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Posted 7/7/16 at 5:15 AM | Lara Sen

5 Things Parents Should Teach Teens About Car Safety

Parents want to keep their children safe, but they can’t always stop them from doing dangerous things. This is why driver’s licenses present such an issue. You want to say no, but you also can’t keep them young forever. Thankfully, you can help ease this milestone by teaching your children about vehicle safety.

You won’t be able to control everything your teens do when they drive, but you can teach them about the importance of safety. Overall, you should strive to lead by example and pass along valuable lessons.

On that note, here are some lessons to consider teaching your teens in the near future:

1. Locking the Door Upon Entering

Did you know you should lock your doors immediately upon entering your vehicle? If your teen hasn’t been taught this, or hasn’t seen you lock your doors consistently, then they probably won’t do so either. Teach them to lock their doors, as this could ensure their safety when pulling out of a dark parking lot or stopping at a red light.

2. Driving a Safe Vehicle

You may provide your teen with their first car, but they’ll purchase another one eventually. They probably don’t care what you consider to be a good color, make, or model, but you should teach them how to buy a safe car. Top safety features include an anti-lock brake system, electronic stability control, rear view camera, adaptive cruise control, and side impact airbags. These will help them better control the vehicle and offer protection in the event of an accident. FULL POST

Posted 7/6/16 at 3:35 PM | Greg Holt

The Value of Friends

Some friends are with us a long time
Others are part of our lives but a short time
Passing through leaving an indelible mark upon us

Cherish your friends and hold them close
We never know when a friend will pass from this life

Take time to let a friend know you love them
Take time to let them know you appreciate them
Tomorrow they may not be here
Tomorrow you may not be here

Friends are like gold, only better
Friends, true friends are hard to come by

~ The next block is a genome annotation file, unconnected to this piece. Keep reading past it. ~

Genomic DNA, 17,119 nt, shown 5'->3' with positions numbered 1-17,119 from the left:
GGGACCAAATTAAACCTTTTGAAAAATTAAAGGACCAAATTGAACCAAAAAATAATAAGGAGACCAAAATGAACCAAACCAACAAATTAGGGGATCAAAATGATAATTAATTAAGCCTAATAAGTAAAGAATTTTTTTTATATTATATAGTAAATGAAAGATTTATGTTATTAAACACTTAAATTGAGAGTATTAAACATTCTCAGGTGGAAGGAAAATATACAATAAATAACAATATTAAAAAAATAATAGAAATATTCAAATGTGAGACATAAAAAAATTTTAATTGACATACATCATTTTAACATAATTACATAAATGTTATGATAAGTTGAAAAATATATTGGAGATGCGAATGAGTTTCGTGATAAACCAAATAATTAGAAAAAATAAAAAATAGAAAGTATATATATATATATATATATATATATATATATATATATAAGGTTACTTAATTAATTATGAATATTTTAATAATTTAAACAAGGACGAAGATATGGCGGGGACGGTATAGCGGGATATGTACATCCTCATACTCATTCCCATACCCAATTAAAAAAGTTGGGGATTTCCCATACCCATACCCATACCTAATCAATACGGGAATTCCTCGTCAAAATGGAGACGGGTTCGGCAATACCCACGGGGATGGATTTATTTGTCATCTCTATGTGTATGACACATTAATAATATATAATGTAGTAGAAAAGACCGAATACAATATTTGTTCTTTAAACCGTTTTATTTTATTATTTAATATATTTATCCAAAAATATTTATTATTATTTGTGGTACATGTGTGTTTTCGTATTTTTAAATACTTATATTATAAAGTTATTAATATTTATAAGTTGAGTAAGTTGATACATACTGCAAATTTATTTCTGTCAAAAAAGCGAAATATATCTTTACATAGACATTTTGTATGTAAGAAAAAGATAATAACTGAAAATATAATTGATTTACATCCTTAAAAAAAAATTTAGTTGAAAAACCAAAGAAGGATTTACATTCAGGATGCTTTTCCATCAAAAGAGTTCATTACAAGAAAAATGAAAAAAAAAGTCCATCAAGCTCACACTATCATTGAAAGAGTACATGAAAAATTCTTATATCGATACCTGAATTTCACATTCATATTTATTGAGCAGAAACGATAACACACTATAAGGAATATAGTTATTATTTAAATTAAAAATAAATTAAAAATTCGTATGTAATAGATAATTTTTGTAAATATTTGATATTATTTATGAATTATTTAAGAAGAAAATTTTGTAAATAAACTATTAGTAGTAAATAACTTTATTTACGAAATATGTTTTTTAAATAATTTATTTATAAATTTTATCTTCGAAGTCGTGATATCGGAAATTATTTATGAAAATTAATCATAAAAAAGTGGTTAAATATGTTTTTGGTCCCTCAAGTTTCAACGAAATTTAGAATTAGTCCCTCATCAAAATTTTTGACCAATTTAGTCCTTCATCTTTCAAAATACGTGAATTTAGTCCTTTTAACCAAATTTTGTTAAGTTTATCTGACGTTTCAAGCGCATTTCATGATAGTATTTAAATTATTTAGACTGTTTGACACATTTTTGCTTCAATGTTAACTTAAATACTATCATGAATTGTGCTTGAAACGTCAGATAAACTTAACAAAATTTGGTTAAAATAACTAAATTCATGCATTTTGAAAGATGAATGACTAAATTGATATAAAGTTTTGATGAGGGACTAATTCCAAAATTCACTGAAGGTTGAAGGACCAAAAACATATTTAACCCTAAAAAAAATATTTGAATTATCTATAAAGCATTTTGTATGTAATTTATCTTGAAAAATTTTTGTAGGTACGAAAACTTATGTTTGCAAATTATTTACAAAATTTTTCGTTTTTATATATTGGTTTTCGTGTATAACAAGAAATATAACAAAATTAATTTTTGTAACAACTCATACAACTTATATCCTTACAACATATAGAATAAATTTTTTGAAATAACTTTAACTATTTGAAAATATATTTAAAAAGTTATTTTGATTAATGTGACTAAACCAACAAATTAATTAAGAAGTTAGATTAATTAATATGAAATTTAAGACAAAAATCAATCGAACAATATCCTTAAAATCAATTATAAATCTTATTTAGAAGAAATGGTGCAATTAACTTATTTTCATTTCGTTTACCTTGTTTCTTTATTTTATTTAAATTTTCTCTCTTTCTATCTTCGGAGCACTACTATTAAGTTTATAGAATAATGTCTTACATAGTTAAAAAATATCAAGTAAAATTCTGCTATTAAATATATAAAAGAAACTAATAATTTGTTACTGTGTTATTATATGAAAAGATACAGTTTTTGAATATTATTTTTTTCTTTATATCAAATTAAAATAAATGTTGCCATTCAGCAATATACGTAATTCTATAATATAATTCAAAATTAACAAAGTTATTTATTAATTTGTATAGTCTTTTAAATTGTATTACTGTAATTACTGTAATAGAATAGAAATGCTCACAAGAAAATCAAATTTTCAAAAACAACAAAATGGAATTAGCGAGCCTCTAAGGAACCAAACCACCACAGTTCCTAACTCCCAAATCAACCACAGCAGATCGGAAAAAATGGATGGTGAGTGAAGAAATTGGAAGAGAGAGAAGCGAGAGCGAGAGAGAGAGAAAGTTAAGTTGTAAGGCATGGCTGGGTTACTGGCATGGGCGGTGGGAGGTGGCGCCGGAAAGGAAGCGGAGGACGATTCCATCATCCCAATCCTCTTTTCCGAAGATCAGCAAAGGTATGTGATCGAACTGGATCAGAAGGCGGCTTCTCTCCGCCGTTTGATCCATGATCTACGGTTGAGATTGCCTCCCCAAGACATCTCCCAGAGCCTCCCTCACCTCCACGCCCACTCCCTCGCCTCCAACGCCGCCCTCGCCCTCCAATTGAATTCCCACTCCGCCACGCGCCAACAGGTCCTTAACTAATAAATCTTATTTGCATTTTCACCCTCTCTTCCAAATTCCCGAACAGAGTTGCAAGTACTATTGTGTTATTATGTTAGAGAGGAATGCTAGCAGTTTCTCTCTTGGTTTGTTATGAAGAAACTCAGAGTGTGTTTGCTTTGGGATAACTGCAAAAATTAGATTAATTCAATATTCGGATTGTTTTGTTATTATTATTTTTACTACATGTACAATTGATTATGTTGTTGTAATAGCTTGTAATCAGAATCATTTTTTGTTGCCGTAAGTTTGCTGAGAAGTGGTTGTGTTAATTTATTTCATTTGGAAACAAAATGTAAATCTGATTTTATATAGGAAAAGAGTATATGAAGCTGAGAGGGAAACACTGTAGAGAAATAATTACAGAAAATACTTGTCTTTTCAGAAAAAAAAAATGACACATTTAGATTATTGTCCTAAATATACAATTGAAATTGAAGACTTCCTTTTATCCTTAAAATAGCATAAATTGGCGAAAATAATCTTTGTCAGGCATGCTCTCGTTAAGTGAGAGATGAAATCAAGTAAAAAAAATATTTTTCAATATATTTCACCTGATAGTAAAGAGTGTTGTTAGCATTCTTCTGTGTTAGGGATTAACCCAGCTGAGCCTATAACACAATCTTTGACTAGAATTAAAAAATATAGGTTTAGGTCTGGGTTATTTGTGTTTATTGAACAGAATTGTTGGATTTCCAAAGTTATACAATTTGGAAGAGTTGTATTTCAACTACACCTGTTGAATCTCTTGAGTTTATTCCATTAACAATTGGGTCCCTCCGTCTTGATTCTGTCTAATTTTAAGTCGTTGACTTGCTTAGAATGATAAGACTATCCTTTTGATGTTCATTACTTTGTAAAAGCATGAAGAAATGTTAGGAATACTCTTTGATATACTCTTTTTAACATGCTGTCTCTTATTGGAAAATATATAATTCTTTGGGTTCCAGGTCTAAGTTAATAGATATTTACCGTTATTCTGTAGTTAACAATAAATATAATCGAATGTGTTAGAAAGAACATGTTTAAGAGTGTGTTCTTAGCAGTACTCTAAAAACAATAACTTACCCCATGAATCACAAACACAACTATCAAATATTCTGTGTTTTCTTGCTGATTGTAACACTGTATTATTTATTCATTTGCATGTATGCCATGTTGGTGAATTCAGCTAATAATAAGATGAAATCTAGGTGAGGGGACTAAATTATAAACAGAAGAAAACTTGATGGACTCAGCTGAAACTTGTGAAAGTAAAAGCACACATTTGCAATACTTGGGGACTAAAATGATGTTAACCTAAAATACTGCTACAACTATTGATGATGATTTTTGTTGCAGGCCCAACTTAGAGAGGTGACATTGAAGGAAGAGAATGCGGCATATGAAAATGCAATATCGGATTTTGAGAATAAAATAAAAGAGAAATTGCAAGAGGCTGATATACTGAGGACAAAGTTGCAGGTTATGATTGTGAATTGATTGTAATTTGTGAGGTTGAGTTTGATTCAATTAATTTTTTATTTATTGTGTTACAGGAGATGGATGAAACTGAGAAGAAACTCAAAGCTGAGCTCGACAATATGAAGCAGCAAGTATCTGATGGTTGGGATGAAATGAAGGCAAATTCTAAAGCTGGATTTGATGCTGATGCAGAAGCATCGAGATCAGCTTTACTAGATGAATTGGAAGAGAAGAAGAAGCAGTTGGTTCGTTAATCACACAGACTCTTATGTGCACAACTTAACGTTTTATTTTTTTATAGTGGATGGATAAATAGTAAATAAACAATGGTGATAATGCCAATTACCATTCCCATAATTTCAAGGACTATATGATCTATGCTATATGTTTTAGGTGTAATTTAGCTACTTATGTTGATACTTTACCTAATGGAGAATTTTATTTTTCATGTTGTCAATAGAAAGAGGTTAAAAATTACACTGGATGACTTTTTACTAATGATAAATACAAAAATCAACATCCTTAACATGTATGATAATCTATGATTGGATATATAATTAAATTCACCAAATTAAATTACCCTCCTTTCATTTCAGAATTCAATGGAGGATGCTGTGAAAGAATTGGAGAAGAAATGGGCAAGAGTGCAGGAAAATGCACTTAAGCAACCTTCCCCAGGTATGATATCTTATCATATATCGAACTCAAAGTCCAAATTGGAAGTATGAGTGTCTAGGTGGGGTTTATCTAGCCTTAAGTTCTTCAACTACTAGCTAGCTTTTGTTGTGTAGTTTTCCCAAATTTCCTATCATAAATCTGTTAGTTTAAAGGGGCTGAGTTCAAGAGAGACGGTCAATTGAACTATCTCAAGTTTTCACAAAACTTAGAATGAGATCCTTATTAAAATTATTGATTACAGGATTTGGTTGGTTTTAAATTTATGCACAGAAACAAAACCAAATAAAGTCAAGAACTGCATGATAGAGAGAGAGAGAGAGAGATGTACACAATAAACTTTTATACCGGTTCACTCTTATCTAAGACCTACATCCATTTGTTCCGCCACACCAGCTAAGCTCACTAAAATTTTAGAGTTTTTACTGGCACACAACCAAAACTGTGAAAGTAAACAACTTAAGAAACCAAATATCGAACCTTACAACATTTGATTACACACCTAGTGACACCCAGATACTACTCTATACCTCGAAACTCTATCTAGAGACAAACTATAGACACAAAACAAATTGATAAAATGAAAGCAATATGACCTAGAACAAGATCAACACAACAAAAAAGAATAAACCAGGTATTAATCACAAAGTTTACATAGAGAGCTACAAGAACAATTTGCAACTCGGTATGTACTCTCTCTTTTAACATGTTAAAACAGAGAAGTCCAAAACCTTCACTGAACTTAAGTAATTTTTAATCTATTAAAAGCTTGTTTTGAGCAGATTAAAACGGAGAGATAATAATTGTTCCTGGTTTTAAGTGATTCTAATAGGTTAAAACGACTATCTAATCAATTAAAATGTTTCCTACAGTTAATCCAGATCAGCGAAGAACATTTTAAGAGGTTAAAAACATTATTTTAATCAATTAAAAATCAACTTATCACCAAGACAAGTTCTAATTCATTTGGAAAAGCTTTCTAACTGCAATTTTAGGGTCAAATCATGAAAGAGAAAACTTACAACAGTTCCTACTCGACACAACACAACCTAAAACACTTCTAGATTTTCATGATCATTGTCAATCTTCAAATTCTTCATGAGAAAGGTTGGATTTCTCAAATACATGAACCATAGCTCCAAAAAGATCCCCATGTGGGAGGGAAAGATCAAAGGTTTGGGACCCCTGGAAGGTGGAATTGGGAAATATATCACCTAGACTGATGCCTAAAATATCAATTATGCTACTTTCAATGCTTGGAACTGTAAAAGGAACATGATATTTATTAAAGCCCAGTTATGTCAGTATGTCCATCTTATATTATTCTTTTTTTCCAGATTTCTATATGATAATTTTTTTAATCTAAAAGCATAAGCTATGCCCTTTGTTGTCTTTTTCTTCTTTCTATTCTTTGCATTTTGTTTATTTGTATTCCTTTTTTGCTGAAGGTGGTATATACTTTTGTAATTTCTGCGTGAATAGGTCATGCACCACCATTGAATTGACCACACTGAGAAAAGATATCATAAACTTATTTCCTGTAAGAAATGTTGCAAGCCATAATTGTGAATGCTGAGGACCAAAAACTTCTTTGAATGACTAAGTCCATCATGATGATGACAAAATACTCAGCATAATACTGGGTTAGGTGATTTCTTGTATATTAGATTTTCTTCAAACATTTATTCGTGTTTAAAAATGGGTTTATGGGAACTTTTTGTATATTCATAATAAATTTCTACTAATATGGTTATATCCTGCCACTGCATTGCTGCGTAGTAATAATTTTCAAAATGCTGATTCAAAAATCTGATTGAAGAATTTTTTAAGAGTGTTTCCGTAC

They are to be cherished and enjoyed

A true friend will support you even when you are wrong
They may not agree with you…but they will not run away either
A true friend will tell you when you are wrong as well

True friends do not gossip, they do not bite you
A true friend has your back
Yes true friends are hard to come by

Be a true friend…warm someone’s heart
Support them when they need it
Be quite and present when they need that
Love them at all times…love them more when they are struggling FULL POST

Posted 7/6/16 at 3:48 AM | Joy Mali

Motivation Or Discipline: Which One's More Essential

You look at successful people and you wonder how they did it. You hear the stories about the successful man or woman who grew up with nothing and somehow managed to end up a millionaire. You see the successful restaurateur who parlayed a food cart into a chain of restaurants and you wonder how it was done. You hear that anyone can make something of themselves if they just try. But trying isn’t all of it, is it? These successful people must have something more and they do, but it isn’t something you don’t have, it’s something they developed.


One thing successful people have is motivation. They have something that causes them to act. It could be simply refusing to live in poverty forever. It could be that they want their parents to be proud of them or they wanted to be the first in their family to own a business or become the head of a company. Just like the children that are the first in their family to graduate from high school or college, people that are successful started out with a goal or a vision. There was something in their lives that was missing or that made them unhappy or discontented and they sought to change it. FULL POST

Posted 7/2/16 at 1:38 PM | Lenita Reeves

If I told you Jesus was a purpose underdog would you believe me?

I Am Book Cover
Copyright 2016 Purposehouse Publishing

If I told you Jesus was a purpose underdog would you believe me? He didn't have Paul's education, he wasn't married like the Apostle Peter and he didn't have a grand palace like Solomon. The Pharisees looked down on him but he still declared, "I Am."

Like Jesus, there comes a time in your purpose journey when it is necessary to declare who God says you are. The Divine Purpose Manifesto book is a declaration–a manifesto–of who we are in Christ. It is inspired by the “I Am” statements of Jesus and grounded in the reality of Sonship that Jesus purchased for us with his own blood.

This book is not about prosperity as overachieving but living like Jesus and fulfilling purpose. If that's your desire, this book is for you. Here are a few questions that will give you more insight about the book:

1. What is the primary benefit, above all others, that your potential reader will gain from reading this book?

Readers will discover the key strategy Jesus used to fulfill purpose and overcome naysayers, haters and lack of support from his own family and townsmen. Despite the winds of life pressing against them, they will be empowered to run into the arms of destiny—full speed ahead. FULL POST

Posted 6/28/16 at 10:45 AM | Karen Farris

The Meaning of Epic

This is mind-blowing. It puts true meaning back into the word epic. Rob Decou climbed onto his recumbent bike June 14th in Oceanside, California with his eyes on God and a destination of Annapolis, Maryland.

With intensity athletes know well, Rob says, “impossible is unacceptable.”

Just imagine 3000 miles on a bike, with incredibly tough time constraints along the journey.


He’s on the Race Across America team—riding and raising money for brain cancer research. Rob’s goal is to raise $20,000.

But this isn’t about Rob, it’s about honoring his friend Christina who lost her battle with brain cancer in 2013. It’s also helping about others facing brain cancer and the daunting challenges it presents.